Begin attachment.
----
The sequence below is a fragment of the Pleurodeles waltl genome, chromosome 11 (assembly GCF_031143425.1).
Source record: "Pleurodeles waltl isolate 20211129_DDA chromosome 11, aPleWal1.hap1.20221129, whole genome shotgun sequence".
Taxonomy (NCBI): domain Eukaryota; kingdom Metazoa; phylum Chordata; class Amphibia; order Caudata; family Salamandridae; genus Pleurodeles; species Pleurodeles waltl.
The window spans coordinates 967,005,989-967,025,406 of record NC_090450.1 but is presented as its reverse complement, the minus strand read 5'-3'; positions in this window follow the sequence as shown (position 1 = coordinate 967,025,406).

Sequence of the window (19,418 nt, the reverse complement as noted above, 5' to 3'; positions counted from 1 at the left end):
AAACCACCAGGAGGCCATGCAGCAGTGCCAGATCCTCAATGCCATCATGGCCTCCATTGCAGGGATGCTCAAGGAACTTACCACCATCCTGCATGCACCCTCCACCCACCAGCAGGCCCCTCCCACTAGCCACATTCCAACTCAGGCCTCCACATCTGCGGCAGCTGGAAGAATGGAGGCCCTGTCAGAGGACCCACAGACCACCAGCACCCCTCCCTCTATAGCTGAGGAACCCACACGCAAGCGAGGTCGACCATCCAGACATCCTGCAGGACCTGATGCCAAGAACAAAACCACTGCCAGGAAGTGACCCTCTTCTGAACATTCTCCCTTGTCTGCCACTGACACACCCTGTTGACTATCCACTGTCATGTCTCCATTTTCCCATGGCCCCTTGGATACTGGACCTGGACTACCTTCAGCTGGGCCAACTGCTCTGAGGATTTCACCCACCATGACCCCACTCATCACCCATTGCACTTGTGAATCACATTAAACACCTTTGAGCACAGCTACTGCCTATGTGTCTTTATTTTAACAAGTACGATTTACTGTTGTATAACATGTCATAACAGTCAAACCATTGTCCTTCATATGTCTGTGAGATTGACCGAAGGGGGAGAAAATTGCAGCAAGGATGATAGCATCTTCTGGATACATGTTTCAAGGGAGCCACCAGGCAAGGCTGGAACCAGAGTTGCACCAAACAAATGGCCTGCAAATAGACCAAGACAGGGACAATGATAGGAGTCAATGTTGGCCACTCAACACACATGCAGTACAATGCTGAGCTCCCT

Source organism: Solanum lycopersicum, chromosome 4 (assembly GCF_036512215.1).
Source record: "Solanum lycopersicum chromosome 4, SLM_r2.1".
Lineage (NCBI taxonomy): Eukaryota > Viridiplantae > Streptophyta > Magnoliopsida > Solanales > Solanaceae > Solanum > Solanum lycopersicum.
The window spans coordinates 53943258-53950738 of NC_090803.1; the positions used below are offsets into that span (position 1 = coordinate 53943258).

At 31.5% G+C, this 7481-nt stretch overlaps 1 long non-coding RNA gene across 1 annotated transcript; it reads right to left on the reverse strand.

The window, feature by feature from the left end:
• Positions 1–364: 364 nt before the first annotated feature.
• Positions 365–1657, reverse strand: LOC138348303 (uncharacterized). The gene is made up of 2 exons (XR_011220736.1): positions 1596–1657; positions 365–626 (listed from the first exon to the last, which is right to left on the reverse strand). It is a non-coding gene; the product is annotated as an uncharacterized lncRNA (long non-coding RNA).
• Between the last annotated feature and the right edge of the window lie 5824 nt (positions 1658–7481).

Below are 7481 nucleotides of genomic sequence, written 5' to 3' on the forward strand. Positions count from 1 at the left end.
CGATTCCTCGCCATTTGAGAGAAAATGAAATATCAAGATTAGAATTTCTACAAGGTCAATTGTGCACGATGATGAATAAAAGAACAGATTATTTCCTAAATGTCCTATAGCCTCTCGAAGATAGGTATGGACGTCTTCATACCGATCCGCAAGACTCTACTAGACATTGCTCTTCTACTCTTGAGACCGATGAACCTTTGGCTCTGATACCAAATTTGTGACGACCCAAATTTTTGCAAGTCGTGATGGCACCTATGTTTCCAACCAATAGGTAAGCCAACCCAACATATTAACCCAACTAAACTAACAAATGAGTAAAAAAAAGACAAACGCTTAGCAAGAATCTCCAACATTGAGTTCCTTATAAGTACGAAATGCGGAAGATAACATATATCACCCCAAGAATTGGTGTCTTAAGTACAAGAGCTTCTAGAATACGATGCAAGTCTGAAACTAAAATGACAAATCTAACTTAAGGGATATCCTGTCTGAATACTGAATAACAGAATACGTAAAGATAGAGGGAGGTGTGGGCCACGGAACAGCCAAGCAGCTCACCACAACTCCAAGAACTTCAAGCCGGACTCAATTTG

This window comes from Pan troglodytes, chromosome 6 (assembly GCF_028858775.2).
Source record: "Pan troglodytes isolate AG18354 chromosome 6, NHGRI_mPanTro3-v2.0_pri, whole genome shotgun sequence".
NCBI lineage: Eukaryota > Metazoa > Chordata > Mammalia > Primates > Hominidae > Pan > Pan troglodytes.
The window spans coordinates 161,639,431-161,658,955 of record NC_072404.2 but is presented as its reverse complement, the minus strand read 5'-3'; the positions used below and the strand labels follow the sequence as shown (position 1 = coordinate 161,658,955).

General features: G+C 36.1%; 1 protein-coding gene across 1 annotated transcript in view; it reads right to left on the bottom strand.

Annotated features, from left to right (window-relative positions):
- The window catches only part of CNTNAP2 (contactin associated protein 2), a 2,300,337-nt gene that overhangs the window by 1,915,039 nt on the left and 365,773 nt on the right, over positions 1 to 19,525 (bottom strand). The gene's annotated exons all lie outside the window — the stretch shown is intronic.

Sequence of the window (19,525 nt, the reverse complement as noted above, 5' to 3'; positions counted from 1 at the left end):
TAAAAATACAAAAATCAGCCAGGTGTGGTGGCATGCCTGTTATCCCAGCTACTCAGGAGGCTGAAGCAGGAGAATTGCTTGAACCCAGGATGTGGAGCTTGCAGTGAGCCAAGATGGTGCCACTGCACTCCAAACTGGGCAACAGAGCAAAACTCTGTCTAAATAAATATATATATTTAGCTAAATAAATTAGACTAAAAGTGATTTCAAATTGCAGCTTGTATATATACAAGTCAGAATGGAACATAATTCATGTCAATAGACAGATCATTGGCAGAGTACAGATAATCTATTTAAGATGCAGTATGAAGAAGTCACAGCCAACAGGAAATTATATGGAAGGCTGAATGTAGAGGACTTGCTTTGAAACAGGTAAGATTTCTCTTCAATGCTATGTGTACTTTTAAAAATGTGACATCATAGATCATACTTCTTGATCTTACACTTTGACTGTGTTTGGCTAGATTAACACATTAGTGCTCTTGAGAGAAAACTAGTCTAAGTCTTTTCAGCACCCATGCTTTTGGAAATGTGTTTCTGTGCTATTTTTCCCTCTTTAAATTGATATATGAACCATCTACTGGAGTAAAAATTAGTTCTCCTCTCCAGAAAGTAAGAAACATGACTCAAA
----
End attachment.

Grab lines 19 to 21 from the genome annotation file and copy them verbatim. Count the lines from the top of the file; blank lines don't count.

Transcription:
Source record: "Pan troglodytes isolate AG18354 chromosome 6, NHGRI_mPanTro3-v2.0_pri, whole genome shotgun sequence".
NCBI lineage: Eukaryota > Metazoa > Chordata > Mammalia > Primates > Hominidae > Pan > Pan troglodytes.
The window spans coordinates 161,639,431-161,658,955 of record NC_072404.2 but is presented as its reverse complement, the minus strand read 5'-3'; the positions used below and the strand labels follow the sequence as shown (position 1 = coordinate 161,658,955).